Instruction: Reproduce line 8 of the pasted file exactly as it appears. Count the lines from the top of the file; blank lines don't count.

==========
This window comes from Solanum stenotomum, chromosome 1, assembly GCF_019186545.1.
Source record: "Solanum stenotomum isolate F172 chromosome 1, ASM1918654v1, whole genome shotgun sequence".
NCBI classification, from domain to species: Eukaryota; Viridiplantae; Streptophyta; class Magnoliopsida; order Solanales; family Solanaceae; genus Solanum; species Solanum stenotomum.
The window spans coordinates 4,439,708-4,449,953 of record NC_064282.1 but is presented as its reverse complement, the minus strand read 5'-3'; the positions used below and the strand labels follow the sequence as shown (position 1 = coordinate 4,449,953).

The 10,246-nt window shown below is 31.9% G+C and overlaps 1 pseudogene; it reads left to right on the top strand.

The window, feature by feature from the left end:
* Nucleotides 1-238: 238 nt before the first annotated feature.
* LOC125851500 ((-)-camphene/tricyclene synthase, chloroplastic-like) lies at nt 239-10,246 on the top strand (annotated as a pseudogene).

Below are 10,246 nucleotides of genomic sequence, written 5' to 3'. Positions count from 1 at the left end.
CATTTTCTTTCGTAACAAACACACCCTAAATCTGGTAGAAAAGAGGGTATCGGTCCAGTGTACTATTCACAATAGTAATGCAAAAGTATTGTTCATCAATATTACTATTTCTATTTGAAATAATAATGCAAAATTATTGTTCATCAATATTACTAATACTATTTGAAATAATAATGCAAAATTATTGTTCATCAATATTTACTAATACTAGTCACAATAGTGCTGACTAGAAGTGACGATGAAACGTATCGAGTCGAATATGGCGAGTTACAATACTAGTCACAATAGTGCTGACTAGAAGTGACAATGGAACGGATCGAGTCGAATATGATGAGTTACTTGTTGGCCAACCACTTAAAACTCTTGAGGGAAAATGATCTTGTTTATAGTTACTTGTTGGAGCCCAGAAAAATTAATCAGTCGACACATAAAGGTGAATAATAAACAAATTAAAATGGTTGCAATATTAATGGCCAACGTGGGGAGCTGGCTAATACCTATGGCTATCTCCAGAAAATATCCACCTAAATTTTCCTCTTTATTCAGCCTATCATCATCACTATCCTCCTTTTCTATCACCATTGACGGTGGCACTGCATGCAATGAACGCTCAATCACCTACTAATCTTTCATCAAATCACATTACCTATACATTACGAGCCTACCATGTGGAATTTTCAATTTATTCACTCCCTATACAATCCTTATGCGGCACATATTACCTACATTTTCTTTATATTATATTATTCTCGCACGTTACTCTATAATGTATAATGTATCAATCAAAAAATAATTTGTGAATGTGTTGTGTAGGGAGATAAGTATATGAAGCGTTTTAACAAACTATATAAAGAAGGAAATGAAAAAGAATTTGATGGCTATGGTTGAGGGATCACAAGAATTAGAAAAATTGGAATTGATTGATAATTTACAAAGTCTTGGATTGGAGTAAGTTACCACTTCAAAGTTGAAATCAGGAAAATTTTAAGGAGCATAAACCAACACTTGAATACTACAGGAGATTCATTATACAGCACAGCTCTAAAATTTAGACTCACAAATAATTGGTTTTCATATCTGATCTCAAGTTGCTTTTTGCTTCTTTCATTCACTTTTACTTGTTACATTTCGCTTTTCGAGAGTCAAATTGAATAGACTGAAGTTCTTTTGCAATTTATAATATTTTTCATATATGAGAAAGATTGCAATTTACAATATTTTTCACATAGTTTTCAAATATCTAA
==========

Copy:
* LOC125851500 ((-)-camphene/tricyclene synthase, chloroplastic-like) lies at nt 239-10,246 on the top strand (annotated as a pseudogene).